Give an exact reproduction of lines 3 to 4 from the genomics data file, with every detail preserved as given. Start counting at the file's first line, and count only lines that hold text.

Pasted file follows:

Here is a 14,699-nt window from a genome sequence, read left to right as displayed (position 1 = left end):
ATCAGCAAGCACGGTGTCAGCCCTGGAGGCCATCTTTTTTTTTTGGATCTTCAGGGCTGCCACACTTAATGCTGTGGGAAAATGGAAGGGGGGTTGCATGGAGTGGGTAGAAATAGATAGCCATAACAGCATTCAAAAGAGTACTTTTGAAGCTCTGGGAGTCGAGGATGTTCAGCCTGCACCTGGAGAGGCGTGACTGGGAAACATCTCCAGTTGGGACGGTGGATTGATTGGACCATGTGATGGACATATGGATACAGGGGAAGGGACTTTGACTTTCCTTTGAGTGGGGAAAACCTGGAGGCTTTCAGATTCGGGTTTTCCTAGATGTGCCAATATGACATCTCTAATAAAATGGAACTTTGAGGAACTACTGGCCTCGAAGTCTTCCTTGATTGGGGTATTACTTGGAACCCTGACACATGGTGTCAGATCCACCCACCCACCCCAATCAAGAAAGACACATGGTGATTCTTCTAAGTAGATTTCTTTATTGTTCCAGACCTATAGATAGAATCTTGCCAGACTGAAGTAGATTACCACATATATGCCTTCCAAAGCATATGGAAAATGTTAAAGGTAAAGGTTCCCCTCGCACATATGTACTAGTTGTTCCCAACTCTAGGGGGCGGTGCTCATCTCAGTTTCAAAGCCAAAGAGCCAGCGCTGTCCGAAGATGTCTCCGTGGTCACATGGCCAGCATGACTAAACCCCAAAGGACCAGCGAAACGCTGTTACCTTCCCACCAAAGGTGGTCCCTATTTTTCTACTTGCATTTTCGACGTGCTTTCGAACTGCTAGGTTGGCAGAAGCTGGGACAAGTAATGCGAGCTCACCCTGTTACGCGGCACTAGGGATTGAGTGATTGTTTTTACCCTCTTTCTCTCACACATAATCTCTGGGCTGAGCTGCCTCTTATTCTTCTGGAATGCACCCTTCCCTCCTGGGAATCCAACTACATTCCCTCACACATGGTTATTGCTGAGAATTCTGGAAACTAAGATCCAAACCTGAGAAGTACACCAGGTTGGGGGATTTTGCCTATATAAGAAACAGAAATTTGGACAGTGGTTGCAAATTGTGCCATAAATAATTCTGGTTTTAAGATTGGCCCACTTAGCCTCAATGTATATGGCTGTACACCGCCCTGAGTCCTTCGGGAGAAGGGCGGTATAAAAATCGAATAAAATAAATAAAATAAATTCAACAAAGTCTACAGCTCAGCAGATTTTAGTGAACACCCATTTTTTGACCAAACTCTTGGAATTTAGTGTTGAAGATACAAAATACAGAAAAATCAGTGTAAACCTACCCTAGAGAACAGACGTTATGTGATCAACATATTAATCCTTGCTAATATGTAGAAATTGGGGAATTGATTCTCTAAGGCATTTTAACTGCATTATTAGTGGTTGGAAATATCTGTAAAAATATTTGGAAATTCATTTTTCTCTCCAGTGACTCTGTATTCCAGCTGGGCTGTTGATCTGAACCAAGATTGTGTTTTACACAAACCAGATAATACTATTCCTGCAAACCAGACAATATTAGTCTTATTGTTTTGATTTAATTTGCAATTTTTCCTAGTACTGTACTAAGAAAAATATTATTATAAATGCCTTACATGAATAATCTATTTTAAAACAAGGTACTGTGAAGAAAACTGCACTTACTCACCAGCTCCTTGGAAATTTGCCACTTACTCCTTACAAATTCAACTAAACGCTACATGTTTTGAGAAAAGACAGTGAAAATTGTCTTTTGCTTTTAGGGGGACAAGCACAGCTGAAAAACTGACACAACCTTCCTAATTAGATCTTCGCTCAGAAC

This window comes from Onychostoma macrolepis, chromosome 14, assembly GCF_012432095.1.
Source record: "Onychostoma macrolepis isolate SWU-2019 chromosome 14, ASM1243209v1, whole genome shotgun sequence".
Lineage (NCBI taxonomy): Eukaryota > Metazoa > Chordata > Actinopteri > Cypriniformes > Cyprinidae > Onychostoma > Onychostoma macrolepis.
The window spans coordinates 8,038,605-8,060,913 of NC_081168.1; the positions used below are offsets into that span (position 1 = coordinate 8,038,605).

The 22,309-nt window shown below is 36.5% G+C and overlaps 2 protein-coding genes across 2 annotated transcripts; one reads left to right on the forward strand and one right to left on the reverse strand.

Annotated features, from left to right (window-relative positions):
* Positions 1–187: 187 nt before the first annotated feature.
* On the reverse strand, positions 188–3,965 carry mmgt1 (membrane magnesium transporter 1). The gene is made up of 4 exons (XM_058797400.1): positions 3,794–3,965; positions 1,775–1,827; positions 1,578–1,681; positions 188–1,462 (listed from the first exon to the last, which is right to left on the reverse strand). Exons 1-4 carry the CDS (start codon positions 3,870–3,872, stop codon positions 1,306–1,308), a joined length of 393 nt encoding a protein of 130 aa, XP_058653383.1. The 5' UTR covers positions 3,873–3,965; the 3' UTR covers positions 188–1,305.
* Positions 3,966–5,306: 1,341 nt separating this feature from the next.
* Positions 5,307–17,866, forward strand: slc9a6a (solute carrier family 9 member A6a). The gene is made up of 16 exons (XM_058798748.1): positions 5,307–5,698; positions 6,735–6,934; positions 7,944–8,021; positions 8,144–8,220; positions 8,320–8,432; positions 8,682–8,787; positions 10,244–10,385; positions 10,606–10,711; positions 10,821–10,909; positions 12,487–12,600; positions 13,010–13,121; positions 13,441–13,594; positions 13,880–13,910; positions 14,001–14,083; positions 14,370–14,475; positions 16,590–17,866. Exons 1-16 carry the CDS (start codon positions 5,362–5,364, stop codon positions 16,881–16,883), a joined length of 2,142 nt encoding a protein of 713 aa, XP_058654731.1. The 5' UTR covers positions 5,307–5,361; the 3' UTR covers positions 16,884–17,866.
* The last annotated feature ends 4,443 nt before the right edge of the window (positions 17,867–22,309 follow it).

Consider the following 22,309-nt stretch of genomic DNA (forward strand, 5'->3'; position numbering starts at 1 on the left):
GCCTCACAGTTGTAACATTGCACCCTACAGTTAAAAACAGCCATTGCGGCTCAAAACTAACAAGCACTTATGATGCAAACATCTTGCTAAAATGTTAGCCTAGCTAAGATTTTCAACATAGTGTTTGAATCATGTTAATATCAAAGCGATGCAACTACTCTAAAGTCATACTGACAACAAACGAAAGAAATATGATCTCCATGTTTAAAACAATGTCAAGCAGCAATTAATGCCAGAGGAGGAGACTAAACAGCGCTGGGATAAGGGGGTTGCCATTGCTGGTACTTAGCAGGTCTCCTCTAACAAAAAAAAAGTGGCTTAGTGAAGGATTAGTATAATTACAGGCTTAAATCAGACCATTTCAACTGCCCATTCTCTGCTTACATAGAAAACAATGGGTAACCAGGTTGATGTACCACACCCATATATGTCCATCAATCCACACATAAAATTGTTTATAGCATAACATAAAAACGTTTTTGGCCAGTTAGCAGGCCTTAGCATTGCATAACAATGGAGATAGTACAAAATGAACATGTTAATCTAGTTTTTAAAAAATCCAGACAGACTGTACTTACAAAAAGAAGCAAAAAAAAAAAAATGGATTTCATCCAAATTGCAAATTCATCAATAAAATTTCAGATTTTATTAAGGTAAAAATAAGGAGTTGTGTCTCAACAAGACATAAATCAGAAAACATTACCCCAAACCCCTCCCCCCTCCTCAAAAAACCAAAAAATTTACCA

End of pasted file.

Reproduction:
This window comes from Onychostoma macrolepis, chromosome 14, assembly GCF_012432095.1.
Source record: "Onychostoma macrolepis isolate SWU-2019 chromosome 14, ASM1243209v1, whole genome shotgun sequence".